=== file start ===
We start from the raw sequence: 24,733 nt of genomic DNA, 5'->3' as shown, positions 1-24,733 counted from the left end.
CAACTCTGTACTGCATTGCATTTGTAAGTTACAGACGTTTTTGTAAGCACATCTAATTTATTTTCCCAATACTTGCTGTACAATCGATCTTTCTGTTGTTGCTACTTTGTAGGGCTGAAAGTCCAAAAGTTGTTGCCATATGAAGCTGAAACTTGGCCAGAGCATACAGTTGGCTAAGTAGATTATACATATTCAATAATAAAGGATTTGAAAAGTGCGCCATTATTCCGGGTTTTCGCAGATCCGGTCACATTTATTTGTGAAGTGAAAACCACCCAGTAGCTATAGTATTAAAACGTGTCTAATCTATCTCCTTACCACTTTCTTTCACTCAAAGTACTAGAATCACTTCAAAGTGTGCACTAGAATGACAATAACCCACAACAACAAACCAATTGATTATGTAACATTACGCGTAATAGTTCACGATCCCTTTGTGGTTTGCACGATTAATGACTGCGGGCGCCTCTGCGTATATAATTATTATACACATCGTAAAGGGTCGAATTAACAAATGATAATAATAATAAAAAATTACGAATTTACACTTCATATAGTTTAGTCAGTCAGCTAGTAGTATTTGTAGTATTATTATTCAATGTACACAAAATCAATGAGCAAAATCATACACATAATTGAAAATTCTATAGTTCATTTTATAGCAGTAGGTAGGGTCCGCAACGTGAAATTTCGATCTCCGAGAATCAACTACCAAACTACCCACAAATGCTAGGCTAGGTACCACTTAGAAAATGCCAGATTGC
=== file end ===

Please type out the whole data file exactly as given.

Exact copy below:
We start from the raw sequence: 24,733 nt of genomic DNA, 5'->3' as shown, positions 1-24,733 counted from the left end.
CAACTCTGTACTGCATTGCATTTGTAAGTTACAGACGTTTTTGTAAGCACATCTAATTTATTTTCCCAATACTTGCTGTACAATCGATCTTTCTGTTGTTGCTACTTTGTAGGGCTGAAAGTCCAAAAGTTGTTGCCATATGAAGCTGAAACTTGGCCAGAGCATACAGTTGGCTAAGTAGATTATACATATTCAATAATAAAGGATTTGAAAAGTGCGCCATTATTCCGGGTTTTCGCAGATCCGGTCACATTTATTTGTGAAGTGAAAACCACCCAGTAGCTATAGTATTAAAACGTGTCTAATCTATCTCCTTACCACTTTCTTTCACTCAAAGTACTAGAATCACTTCAAAGTGTGCACTAGAATGACAATAACCCACAACAACAAACCAATTGATTATGTAACATTACGCGTAATAGTTCACGATCCCTTTGTGGTTTGCACGATTAATGACTGCGGGCGCCTCTGCGTATATAATTATTATACACATCGTAAAGGGTCGAATTAACAAATGATAATAATAATAAAAAATTACGAATTTACACTTCATATAGTTTAGTCAGTCAGCTAGTAGTATTTGTAGTATTATTATTCAATGTACACAAAATCAATGAGCAAAATCATACACATAATTGAAAATTCTATAGTTCATTTTATAGCAGTAGGTAGGGTCCGCAACGTGAAATTTCGATCTCCGAGAATCAACTACCAAACTACCCACAAATGCTAGGCTAGGTACCACTTAGAAAATGCCAGATTGC